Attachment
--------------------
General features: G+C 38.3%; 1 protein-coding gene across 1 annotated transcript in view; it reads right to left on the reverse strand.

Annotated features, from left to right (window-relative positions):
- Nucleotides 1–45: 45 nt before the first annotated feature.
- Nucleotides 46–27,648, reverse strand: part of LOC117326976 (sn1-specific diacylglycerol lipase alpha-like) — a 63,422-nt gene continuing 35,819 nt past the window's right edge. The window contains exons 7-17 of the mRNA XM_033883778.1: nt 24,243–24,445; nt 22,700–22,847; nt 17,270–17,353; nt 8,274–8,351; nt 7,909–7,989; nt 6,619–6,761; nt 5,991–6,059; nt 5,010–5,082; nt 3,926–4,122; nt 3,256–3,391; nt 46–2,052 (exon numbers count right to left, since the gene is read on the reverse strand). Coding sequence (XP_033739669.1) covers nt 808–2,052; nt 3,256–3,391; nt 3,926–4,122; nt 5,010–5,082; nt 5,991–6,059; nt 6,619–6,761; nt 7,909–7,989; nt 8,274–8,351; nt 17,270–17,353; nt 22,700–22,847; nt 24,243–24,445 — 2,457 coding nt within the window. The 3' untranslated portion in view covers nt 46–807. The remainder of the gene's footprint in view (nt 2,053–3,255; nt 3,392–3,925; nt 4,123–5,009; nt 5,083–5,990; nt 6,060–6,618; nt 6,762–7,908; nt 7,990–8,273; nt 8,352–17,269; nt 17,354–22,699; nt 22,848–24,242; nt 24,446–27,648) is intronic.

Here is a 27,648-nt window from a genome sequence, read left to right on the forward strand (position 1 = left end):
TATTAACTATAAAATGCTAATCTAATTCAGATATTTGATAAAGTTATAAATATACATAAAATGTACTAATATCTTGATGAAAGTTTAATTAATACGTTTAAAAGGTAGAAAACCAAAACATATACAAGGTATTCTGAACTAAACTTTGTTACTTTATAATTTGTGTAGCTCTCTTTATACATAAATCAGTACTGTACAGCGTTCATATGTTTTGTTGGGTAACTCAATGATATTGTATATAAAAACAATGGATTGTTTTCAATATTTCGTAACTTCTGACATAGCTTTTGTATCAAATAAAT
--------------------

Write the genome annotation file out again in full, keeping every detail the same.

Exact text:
General features: G+C 38.3%; 1 protein-coding gene across 1 annotated transcript in view; it reads right to left on the reverse strand.

Annotated features, from left to right (window-relative positions):
- Nucleotides 1–45: 45 nt before the first annotated feature.
- Nucleotides 46–27,648, reverse strand: part of LOC117326976 (sn1-specific diacylglycerol lipase alpha-like) — a 63,422-nt gene continuing 35,819 nt past the window's right edge. The window contains exons 7-17 of the mRNA XM_033883778.1: nt 24,243–24,445; nt 22,700–22,847; nt 17,270–17,353; nt 8,274–8,351; nt 7,909–7,989; nt 6,619–6,761; nt 5,991–6,059; nt 5,010–5,082; nt 3,926–4,122; nt 3,256–3,391; nt 46–2,052 (exon numbers count right to left, since the gene is read on the reverse strand). Coding sequence (XP_033739669.1) covers nt 808–2,052; nt 3,256–3,391; nt 3,926–4,122; nt 5,010–5,082; nt 5,991–6,059; nt 6,619–6,761; nt 7,909–7,989; nt 8,274–8,351; nt 17,270–17,353; nt 22,700–22,847; nt 24,243–24,445 — 2,457 coding nt within the window. The 3' untranslated portion in view covers nt 46–807. The remainder of the gene's footprint in view (nt 2,053–3,255; nt 3,392–3,925; nt 4,123–5,009; nt 5,083–5,990; nt 6,060–6,618; nt 6,762–7,908; nt 7,990–8,273; nt 8,352–17,269; nt 17,354–22,699; nt 22,848–24,242; nt 24,446–27,648) is intronic.

Here is a 27,648-nt window from a genome sequence, read left to right on the forward strand (position 1 = left end):
TATTAACTATAAAATGCTAATCTAATTCAGATATTTGATAAAGTTATAAATATACATAAAATGTACTAATATCTTGATGAAAGTTTAATTAATACGTTTAAAAGGTAGAAAACCAAAACATATACAAGGTATTCTGAACTAAACTTTGTTACTTTATAATTTGTGTAGCTCTCTTTATACATAAATCAGTACTGTACAGCGTTCATATGTTTTGTTGGGTAACTCAATGATATTGTATATAAAAACAATGGATTGTTTTCAATATTTCGTAACTTCTGACATAGCTTTTGTATCAAATAAAT